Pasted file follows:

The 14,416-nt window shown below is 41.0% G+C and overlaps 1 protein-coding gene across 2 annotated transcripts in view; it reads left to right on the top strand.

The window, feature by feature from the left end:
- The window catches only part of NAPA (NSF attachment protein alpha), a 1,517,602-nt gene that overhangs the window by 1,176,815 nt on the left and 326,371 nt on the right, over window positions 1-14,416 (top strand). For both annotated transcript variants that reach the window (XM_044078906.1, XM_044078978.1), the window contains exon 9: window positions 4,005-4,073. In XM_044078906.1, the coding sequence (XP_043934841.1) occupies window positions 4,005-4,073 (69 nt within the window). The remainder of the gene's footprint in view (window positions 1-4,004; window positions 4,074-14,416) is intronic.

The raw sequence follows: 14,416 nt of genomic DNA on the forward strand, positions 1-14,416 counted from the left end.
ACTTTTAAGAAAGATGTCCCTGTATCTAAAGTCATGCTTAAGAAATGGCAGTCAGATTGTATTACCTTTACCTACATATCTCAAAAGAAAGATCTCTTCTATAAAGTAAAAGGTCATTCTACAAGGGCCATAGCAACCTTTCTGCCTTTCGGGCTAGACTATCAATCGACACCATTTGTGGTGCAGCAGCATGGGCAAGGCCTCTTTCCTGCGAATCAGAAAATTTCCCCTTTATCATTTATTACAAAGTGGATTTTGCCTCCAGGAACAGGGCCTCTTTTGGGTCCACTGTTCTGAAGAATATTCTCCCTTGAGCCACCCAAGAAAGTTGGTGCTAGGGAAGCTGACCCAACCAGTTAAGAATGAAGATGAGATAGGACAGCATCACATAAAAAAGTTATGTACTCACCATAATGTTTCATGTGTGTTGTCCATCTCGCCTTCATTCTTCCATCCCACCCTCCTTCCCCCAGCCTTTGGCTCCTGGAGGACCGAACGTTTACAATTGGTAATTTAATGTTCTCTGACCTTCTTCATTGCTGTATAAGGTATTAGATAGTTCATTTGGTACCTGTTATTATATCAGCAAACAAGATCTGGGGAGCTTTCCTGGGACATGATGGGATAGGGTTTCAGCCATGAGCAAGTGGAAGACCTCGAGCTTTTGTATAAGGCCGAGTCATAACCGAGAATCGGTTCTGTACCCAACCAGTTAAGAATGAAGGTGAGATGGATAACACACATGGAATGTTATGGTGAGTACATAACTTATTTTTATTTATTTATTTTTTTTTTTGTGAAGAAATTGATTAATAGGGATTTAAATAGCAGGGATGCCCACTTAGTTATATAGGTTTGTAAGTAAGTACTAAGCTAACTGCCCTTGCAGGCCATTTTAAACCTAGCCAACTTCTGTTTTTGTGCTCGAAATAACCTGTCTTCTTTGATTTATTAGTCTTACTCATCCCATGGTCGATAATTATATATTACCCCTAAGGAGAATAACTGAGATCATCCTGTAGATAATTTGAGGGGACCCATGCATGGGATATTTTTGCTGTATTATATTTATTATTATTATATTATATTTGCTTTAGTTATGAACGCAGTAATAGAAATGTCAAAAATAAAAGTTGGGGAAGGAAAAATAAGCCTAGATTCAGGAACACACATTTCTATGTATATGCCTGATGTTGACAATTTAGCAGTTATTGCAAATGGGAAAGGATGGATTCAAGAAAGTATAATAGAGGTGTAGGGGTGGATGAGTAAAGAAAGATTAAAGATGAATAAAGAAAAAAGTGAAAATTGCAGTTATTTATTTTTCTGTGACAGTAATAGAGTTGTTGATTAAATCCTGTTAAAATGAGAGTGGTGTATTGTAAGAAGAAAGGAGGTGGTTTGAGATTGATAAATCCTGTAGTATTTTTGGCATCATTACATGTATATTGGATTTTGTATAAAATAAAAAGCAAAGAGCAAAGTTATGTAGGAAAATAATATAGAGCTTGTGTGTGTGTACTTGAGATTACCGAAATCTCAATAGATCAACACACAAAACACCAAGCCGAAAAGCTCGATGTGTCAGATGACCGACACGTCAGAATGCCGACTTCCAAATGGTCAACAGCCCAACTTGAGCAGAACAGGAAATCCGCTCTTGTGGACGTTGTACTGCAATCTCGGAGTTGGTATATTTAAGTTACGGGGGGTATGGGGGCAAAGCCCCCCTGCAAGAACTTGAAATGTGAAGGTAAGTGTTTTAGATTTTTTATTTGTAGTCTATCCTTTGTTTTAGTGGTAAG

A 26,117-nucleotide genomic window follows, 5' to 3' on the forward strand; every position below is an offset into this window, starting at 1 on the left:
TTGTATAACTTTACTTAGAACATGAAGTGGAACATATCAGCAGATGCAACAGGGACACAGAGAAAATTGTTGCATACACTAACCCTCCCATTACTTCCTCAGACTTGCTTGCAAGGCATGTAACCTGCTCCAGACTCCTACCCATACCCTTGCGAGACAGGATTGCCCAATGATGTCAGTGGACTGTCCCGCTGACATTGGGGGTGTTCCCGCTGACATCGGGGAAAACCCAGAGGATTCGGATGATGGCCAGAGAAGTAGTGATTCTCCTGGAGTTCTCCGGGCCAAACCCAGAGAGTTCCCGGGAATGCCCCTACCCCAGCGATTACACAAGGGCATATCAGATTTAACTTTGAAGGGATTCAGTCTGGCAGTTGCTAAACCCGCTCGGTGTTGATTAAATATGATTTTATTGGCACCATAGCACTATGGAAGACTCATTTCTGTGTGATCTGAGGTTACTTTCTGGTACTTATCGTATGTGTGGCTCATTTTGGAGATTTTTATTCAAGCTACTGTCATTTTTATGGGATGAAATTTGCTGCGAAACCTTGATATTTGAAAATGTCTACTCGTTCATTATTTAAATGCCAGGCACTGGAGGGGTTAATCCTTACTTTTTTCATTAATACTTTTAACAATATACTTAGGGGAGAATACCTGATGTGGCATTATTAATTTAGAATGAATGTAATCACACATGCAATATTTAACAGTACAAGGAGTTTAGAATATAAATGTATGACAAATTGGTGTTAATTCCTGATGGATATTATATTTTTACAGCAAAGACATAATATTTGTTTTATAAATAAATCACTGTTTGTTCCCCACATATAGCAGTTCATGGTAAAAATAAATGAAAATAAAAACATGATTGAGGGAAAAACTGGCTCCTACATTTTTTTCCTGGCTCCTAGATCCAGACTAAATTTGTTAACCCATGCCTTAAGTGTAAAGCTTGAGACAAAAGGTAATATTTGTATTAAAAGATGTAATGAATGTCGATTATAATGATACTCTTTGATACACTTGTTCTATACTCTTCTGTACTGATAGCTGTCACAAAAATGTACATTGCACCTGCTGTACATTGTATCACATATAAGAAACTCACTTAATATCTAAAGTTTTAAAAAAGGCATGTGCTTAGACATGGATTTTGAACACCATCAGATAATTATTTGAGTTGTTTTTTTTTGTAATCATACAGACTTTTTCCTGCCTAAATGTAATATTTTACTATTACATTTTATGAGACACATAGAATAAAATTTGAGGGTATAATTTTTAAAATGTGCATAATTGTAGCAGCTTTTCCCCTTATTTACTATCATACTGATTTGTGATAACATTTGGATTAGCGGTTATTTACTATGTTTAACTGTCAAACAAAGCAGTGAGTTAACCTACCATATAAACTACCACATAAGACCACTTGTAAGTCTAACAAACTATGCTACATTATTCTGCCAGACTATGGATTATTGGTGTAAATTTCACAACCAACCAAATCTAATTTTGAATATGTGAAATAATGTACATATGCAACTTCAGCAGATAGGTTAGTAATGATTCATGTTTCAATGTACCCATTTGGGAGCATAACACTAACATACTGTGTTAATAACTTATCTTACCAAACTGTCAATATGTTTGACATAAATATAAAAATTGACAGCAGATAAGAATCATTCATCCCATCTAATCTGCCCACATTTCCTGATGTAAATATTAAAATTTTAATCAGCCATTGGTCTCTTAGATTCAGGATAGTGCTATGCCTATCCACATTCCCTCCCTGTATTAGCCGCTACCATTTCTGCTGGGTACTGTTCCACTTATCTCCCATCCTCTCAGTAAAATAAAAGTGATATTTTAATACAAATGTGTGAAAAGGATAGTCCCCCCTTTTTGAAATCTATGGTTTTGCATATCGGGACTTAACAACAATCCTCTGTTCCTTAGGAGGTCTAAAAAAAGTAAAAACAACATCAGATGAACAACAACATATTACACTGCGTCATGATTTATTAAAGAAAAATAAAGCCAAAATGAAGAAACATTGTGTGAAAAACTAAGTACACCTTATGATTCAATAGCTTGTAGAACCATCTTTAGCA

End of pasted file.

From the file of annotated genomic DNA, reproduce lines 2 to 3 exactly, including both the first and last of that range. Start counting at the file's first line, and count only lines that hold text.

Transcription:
The window, feature by feature from the left end:
- The window catches only part of NAPA (NSF attachment protein alpha), a 1,517,602-nt gene that overhangs the window by 1,176,815 nt on the left and 326,371 nt on the right, over window positions 1-14,416 (top strand). For both annotated transcript variants that reach the window (XM_044078906.1, XM_044078978.1), the window contains exon 9: window positions 4,005-4,073. In XM_044078906.1, the coding sequence (XP_043934841.1) occupies window positions 4,005-4,073 (69 nt within the window). The remainder of the gene's footprint in view (window positions 1-4,004; window positions 4,074-14,416) is intronic.